Mitchell, Richard S. and Gordon C. Tucker. 1997. Revised Checklist of New York State Plants. Contributions to a Flora of New York State. Checklist IV. Bulletin No. 490. New York State Museum. Albany, NY. 400 pp.

New York Natural Heritage Program. 2010. Biotics database. New York Natural Heritage Program. New York State Department of Environmental Conservation. Albany, NY.

New York Natural Heritage Program. 2024. New York Natural Heritage Program Databases. Albany, NY.

Reschke, Carol. 1990. Ecological communities of New York State. New York Natural Heritage Program, New York State Department of Environmental Conservation. Latham, NY. 96 pp. plus xi.

Semple, J.C. and R.E. Cook. 2006. Solidago Linnaeus. Pages 107-166 in Flora of North America Editorial Committee (Editors), Flora of North America, north of Mexico, Volume 20, Magnoliophyta: Asteridae, part 7: Asteraceae, part 2, Asterales, part 2 (Aster order). Oxford University Press, New York, NY, USA. 666pp + xxii.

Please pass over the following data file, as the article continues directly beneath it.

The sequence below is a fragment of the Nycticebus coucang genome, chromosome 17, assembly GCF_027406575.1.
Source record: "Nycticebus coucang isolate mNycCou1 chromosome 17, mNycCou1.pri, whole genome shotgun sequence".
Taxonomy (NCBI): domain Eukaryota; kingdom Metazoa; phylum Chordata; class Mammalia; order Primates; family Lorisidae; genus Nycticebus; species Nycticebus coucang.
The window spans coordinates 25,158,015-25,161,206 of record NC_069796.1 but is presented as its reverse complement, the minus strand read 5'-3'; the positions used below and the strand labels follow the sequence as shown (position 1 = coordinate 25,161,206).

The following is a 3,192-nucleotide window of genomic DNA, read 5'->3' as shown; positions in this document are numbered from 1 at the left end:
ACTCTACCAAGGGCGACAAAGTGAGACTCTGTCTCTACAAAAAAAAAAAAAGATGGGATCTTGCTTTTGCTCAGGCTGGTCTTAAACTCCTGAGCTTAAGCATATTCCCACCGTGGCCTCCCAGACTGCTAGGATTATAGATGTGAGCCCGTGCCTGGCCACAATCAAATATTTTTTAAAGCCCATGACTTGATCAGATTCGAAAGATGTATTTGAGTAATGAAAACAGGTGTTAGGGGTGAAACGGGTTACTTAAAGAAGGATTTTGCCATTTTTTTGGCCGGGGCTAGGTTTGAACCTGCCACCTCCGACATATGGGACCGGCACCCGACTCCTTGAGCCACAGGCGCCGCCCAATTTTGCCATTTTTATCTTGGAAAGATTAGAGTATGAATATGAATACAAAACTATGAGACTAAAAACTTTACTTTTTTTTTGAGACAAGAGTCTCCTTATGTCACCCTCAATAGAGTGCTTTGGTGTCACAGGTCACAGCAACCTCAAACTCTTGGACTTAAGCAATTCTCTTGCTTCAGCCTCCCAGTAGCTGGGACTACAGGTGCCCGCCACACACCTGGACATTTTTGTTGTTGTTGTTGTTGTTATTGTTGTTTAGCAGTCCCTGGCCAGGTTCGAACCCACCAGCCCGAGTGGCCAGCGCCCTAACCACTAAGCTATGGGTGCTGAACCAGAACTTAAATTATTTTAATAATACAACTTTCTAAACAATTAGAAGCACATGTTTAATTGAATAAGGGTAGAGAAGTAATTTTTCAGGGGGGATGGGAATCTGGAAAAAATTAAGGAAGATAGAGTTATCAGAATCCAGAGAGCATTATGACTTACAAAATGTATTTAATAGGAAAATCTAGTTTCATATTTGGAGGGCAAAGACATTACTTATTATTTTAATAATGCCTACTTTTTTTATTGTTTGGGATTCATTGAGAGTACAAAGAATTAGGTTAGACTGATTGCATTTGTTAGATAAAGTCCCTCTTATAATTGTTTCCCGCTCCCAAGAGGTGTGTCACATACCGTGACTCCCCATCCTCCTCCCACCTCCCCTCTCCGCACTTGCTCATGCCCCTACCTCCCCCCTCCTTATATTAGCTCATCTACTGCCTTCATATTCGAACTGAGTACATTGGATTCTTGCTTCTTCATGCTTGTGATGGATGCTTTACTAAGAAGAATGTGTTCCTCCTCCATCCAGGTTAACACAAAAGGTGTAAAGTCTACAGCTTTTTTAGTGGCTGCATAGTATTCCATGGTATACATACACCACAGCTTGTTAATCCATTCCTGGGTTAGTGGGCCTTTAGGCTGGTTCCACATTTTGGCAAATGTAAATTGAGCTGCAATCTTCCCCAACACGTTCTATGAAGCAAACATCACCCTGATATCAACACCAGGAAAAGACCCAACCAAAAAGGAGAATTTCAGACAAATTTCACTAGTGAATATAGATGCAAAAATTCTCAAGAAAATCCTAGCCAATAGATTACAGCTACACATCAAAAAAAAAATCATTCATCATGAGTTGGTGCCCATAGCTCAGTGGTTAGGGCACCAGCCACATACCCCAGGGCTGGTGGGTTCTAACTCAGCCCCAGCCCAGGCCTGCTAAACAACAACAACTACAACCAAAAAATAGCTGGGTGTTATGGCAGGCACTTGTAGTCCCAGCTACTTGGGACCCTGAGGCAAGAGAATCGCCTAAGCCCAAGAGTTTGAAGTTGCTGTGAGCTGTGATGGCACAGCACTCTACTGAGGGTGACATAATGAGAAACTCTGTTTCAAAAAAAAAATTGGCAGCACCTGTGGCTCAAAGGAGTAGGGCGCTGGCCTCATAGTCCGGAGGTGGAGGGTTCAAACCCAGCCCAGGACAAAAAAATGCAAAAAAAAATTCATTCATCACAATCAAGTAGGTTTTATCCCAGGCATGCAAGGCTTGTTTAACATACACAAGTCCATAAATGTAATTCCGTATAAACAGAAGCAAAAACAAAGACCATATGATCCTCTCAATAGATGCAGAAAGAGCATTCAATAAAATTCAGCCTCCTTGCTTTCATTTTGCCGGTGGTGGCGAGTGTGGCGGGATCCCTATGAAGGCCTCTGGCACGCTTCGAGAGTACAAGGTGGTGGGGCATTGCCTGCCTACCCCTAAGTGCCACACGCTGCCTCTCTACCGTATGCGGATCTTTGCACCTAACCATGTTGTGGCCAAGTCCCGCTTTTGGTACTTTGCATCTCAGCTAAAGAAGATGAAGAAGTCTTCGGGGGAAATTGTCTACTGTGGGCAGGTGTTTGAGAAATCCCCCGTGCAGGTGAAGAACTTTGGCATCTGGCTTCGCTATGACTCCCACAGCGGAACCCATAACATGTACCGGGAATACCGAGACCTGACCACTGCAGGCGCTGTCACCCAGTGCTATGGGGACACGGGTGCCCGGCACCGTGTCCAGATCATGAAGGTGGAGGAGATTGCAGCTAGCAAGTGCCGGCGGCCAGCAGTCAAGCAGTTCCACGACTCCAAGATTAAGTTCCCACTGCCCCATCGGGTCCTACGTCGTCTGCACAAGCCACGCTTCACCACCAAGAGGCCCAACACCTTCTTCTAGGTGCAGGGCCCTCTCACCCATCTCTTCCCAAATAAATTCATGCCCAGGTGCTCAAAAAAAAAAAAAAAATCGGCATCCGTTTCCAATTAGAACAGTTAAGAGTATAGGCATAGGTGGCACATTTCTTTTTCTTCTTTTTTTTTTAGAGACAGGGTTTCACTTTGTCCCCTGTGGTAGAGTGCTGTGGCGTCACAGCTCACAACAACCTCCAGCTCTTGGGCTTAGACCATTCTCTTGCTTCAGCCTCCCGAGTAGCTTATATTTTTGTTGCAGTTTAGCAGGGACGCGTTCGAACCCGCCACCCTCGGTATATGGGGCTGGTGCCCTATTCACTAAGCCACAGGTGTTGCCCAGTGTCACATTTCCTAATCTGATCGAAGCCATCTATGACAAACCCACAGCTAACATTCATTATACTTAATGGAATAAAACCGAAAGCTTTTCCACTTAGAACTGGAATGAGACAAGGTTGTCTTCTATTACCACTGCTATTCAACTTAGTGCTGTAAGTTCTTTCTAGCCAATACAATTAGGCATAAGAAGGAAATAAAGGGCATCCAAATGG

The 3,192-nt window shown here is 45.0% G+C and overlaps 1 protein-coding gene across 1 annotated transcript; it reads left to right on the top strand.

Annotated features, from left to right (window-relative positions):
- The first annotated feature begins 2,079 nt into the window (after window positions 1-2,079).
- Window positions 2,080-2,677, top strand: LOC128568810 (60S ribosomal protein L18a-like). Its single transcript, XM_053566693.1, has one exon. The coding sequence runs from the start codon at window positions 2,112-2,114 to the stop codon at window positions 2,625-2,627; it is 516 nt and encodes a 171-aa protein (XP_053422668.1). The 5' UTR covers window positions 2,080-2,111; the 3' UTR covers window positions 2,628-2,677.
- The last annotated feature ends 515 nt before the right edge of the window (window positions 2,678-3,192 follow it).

Semple, J.C., G.S. Ringius, and J.J. Zhang. 1999. The Goldenrods of Ontrio: Solidago L. and Euthamia Nutt. 3rd Edition. University of Waterloo Biology Series, Number 39. University of Waterloo, Waterloo, Ontario, Canada.

Weldy, T. and D. Werier. 2010. New York flora atlas. [S.M. Landry, K.N. Campbell, and L.D. Mabe (original application development), Florida Center for Community Design and Research University of South Florida]. New York Flora Association, Albany, New York

About This Guide

Information for this guide was last updated on: December 29, 2008

Please cite this page as:
New York Natural Heritage Program. 2024. Online Conservation Guide for Solidago leiocarpa. Available from: Accessed April 16, 2024.